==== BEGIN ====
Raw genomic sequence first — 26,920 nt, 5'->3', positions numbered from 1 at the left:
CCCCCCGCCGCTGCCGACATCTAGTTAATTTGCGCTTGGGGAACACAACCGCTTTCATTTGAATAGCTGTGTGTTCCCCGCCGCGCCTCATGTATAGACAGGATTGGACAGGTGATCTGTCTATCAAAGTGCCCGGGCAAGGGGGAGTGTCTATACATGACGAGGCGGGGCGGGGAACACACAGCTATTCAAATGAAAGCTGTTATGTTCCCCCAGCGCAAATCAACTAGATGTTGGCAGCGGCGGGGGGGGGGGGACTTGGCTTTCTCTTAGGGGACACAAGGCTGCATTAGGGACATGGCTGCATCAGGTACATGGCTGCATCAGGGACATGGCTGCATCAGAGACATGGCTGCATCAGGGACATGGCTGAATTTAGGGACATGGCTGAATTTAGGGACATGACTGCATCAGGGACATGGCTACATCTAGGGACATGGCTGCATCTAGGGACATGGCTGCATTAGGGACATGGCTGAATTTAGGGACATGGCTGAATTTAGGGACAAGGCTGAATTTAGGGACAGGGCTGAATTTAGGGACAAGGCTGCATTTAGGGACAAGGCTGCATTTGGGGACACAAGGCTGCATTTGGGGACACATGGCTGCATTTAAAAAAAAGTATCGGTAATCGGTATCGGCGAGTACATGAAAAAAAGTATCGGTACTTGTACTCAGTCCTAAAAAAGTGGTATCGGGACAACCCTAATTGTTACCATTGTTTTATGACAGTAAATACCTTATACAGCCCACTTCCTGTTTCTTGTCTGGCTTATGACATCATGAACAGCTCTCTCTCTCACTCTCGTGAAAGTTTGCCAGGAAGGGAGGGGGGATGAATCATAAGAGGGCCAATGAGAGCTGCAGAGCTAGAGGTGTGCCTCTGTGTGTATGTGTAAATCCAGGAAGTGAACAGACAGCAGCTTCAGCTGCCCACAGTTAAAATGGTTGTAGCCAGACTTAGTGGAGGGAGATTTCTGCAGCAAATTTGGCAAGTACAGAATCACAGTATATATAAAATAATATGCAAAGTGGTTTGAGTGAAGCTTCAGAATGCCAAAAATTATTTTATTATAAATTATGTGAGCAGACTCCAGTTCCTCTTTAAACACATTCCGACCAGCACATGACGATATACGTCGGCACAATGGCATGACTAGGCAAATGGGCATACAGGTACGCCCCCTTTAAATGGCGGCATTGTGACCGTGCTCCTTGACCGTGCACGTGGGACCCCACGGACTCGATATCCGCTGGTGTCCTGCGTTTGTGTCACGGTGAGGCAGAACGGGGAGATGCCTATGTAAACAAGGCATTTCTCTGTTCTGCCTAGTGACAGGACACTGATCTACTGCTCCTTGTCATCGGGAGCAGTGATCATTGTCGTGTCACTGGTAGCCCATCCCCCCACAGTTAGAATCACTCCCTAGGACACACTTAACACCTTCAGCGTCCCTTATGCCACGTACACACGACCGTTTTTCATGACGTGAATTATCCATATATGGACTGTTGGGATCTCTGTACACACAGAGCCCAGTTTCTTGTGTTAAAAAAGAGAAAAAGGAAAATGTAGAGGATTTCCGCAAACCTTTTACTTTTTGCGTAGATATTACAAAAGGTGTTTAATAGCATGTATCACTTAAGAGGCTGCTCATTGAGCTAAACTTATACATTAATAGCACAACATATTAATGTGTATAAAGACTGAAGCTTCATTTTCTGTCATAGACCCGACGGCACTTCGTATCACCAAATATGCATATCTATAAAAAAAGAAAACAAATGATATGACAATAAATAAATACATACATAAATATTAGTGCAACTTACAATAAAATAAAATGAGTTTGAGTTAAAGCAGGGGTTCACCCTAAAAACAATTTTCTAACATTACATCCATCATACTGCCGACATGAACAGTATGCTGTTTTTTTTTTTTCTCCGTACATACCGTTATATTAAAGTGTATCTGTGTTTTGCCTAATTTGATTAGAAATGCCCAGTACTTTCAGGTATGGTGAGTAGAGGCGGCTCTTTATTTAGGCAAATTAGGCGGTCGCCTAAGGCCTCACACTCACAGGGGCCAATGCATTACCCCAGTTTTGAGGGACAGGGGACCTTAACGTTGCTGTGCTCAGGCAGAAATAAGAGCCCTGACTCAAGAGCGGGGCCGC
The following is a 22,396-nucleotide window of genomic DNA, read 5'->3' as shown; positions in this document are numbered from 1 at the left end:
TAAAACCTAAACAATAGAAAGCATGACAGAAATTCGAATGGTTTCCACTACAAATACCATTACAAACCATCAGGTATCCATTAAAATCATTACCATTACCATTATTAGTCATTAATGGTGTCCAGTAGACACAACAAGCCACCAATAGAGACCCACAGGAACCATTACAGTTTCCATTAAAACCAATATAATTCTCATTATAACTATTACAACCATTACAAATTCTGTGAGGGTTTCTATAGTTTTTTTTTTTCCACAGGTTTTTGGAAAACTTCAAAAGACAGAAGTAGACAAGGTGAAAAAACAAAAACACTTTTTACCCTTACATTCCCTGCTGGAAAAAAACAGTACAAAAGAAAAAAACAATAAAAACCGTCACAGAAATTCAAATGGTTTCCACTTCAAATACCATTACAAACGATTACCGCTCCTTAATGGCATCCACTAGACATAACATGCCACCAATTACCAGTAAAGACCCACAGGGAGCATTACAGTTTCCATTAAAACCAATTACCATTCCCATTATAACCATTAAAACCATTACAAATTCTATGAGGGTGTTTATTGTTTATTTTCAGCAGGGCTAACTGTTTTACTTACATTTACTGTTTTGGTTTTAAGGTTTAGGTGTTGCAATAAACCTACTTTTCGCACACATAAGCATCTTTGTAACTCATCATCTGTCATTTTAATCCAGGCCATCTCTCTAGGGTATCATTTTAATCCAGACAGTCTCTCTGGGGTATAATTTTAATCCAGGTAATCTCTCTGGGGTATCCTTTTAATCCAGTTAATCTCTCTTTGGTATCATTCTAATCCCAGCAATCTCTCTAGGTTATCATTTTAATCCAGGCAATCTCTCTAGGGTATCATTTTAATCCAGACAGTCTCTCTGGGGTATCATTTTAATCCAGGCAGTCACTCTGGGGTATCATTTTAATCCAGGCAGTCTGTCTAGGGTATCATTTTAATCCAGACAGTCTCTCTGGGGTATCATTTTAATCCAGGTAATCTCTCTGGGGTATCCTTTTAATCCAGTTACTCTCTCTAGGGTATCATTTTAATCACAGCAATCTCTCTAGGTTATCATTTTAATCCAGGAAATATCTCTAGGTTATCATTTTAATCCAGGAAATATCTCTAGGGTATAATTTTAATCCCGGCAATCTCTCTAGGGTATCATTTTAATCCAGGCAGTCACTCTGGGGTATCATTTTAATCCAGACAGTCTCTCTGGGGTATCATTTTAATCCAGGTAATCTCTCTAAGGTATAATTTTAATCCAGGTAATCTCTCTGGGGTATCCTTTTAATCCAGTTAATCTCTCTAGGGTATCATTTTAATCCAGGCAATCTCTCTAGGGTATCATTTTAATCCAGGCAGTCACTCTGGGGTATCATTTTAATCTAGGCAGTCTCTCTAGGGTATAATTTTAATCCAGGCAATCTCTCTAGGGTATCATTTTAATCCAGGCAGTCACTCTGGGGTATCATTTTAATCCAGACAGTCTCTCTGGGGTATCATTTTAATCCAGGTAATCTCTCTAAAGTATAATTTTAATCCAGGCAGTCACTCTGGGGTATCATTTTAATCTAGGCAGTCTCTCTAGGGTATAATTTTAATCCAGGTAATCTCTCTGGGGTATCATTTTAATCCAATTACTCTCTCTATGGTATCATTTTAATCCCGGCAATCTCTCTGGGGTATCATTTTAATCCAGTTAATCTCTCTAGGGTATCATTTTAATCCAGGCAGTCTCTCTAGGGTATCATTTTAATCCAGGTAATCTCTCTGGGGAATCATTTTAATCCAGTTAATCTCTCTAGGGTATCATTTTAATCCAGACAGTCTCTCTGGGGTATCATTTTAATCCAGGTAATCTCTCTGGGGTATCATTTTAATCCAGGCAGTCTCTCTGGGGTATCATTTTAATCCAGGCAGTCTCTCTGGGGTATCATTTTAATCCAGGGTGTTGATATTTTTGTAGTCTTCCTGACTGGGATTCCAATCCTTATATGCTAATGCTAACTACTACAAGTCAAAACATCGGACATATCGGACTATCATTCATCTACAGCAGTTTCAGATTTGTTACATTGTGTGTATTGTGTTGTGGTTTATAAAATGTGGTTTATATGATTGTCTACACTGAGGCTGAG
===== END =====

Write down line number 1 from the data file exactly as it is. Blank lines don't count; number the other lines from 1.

Raw genomic sequence first — 26,920 nt, 5'->3', positions numbered from 1 at the left: